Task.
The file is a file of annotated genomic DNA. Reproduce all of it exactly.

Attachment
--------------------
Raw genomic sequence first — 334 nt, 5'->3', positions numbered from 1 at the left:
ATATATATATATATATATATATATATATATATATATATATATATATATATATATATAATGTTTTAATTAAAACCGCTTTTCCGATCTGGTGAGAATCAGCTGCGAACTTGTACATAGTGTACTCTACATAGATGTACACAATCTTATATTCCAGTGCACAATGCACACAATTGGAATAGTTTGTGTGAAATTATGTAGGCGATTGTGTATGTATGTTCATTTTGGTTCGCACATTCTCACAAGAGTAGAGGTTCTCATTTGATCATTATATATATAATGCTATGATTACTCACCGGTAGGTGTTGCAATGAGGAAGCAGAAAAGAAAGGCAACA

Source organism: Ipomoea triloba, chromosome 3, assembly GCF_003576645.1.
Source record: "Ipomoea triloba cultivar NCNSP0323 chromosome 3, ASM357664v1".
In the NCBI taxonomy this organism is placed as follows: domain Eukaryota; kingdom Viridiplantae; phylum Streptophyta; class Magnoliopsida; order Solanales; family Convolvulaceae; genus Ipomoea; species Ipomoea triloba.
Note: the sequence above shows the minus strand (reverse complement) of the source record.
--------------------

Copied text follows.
Raw genomic sequence first — 334 nt, 5'->3', positions numbered from 1 at the left:
ATATATATATATATATATATATATATATATATATATATATATATATATATATATATAATGTTTTAATTAAAACCGCTTTTCCGATCTGGTGAGAATCAGCTGCGAACTTGTACATAGTGTACTCTACATAGATGTACACAATCTTATATTCCAGTGCACAATGCACACAATTGGAATAGTTTGTGTGAAATTATGTAGGCGATTGTGTATGTATGTTCATTTTGGTTCGCACATTCTCACAAGAGTAGAGGTTCTCATTTGATCATTATATATATAATGCTATGATTACTCACCGGTAGGTGTTGCAATGAGGAAGCAGAAAAGAAAGGCAACA

Source organism: Ipomoea triloba, chromosome 3, assembly GCF_003576645.1.
Source record: "Ipomoea triloba cultivar NCNSP0323 chromosome 3, ASM357664v1".
In the NCBI taxonomy this organism is placed as follows: domain Eukaryota; kingdom Viridiplantae; phylum Streptophyta; class Magnoliopsida; order Solanales; family Convolvulaceae; genus Ipomoea; species Ipomoea triloba.
Note: the sequence above shows the minus strand (reverse complement) of the source record.